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boudin noir

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About boudin noir

  • Birthday 02/22/1938
  1. Cooking. N.Y. Times

    I use the Times food site and find it to be very useful. Well worth getting the Times and for any cook looking for a vast library of recipes a great resource.
  2. I find that I don't use very much cookbooks written by authors who also have big name restaurants ( with a few exceptions ). I am keeping mostly classics. I get many recipes online and find that I can get most of what I need.
  3. Breakfast! 2017 (Part 2)

    I'm not sure that photo whets my appetite.
  4. I'm not sure this is the answer to all of your problems but: 1 Water has the highest specific heat, i.e it will take more calories to raise the temp. 1 degree in water than other liquids such as the fat in milk and pastry cream. 2 If air is incorporated into the liquid as would be more likely in milk and pastry cream it would take even more calories to raise the temp 1 degree, therefore more time. However it should take the same amount of time to raise the temp. 1 degree in the same volume of the same liquid every time. All of these assume the same starting temp. and volume.
  5. Overnight Oats

    I do it in the morning. Before you make your coffee mix your rolled oats yogurt and milk with what ever enhancement you prefer and when your coffee is ready he oats will be chewy and not soggy.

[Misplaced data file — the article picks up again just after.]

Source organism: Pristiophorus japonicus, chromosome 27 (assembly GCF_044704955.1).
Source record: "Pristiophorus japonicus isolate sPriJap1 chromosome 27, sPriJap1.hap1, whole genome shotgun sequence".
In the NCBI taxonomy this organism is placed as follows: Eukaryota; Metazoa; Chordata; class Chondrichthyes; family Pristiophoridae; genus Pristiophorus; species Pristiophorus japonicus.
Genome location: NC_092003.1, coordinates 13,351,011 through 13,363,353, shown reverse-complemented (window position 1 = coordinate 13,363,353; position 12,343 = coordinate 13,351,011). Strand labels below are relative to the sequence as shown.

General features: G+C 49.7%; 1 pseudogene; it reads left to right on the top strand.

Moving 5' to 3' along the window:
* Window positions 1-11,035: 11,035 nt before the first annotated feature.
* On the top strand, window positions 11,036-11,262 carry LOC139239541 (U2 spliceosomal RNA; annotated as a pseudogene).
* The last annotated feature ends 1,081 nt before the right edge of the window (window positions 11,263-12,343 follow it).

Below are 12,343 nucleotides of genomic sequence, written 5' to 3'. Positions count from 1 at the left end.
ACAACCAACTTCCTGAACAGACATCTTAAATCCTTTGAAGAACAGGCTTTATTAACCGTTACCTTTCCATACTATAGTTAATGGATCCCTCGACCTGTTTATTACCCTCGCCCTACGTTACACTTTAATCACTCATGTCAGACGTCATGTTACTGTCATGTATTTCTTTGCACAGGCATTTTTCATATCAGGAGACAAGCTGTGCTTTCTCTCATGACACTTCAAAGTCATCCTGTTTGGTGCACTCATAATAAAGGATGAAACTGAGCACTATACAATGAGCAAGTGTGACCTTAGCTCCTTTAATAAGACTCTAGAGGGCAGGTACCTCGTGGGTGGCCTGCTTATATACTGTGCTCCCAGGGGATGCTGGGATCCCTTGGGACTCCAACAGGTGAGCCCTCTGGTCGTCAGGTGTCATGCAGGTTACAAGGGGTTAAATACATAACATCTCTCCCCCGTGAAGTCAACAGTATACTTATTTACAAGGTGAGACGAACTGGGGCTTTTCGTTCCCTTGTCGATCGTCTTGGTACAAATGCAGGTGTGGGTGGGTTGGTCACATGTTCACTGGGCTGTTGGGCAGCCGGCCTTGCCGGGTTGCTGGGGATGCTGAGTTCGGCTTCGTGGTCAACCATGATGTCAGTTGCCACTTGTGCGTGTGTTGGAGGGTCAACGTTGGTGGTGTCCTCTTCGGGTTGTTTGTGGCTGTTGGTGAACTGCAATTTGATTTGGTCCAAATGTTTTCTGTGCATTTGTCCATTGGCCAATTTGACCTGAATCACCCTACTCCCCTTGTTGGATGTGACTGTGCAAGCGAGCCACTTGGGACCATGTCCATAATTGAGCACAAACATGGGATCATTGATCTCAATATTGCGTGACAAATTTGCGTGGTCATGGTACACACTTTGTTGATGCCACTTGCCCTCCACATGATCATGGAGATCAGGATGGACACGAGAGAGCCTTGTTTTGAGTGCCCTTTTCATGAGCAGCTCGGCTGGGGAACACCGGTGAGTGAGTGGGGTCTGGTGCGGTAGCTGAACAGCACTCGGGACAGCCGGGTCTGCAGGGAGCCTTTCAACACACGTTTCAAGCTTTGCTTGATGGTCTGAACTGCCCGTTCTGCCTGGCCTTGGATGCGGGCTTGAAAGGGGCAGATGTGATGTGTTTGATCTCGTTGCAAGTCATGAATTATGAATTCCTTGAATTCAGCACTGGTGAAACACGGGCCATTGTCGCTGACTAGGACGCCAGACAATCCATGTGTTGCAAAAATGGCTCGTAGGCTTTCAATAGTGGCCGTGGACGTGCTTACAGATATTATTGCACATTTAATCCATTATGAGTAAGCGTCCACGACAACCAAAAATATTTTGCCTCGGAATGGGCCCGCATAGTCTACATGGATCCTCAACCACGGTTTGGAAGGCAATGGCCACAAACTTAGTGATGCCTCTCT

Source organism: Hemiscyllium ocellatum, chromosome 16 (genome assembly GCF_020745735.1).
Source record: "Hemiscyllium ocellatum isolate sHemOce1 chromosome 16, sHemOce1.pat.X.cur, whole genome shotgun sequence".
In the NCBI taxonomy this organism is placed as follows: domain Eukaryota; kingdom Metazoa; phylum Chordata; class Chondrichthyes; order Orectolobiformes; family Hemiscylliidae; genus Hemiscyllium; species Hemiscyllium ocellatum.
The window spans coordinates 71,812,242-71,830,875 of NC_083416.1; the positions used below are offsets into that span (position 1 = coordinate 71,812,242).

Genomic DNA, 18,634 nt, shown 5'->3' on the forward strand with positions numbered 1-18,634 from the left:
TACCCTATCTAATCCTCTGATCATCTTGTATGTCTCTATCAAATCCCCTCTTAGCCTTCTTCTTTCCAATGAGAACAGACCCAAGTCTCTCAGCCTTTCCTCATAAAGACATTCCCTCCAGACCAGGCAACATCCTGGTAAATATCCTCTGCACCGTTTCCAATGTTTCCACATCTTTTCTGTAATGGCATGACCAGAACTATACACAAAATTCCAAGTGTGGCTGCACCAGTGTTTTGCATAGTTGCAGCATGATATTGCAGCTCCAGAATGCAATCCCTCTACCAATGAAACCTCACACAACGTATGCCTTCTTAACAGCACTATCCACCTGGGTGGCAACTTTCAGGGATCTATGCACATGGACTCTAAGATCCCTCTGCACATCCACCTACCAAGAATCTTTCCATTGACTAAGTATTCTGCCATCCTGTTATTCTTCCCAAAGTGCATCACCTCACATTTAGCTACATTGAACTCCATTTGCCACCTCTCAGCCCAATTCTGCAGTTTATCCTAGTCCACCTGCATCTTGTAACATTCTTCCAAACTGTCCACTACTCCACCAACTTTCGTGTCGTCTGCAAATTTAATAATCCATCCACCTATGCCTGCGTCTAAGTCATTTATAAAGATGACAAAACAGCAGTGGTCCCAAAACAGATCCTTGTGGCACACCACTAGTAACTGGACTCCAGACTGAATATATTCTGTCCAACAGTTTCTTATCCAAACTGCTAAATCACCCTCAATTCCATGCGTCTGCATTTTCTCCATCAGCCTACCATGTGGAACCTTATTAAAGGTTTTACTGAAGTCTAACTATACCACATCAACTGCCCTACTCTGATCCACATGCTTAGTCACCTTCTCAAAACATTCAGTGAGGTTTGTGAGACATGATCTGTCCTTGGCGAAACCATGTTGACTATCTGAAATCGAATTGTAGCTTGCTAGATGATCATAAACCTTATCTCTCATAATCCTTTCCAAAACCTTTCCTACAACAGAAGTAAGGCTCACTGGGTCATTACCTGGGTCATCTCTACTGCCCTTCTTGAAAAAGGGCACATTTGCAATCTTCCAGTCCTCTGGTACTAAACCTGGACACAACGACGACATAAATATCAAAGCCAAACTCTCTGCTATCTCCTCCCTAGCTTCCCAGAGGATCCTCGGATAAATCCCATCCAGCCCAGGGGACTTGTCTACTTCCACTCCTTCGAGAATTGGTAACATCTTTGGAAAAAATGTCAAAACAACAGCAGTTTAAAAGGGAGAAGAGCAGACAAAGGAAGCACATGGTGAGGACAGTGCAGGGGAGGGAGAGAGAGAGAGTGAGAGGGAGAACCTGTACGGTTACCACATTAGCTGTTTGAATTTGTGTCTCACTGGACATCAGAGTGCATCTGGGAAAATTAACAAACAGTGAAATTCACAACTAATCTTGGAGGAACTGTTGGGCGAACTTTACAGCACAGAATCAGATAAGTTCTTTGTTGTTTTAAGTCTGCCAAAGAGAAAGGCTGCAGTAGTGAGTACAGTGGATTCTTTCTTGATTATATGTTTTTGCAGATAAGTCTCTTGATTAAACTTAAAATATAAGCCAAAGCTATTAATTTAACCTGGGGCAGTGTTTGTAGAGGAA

6. Will be going to morocco in a few weeks. Any restaurant recommendations for Casablanca and Tangier?
  7. I have been using pure lemongrass oil which is easy to find on the internet. It is very potent . I dip the tip of a metal skewer into the oil and the into the dish. An ounce will last a lifetime.
  8. Cured nasturtiums

    I have a few nasturtium plants growing and would like to cure them to use like capers. Most of the recipes I have seen suggest brining and the storing in vinegar. Since I don't have an abundence of plants the seeds will come in waves and I was wondering if I could just store them in salt as they come in or if I must brine each batch and then vinegar them?
  9. Sous vide halibut

  10. Sous vide halibut

    Very hot cast iron pan with grape seed oil. Browned in 1 minute then fell apart. The brown bits did taste good; in fact the whole thing was great except for is appearance.
  11. Sous vide halibut

    I recently did some halibut steaks sous vide. They were about 1 1/2 inches thick. I did them for 30 minutes at 122 degrees. When i took them out to brown them, they were very fragile. As I browned them they fell apart. They were delicious, perfectly cooked from an eating point of view, but ugly. Too hot, too long or both?
  12. Gochujang, non-traditional uses

    I am new to gochujang and like its flavors. I would be interested in how people are using this outside its traditional korean recipes.
  13. Seasoning Various Steaks

    I'm a big fan of chuck eye steaks. Although a bit chewy I find them to be tasty, flaverfull and cheaper than the better known options. I salt them as I would any steak. Sous vide is a good approach to these cuts.
  14. So I bought a duck

    I like this recipe. The legs turn out similar to confit. The breast is well cooked but not very dry. Very easy to do. A good start for a first duck. http://www.foodandwine.com/recipes/slow-cooked-duck-with-green-olives-and-herbes-de-provence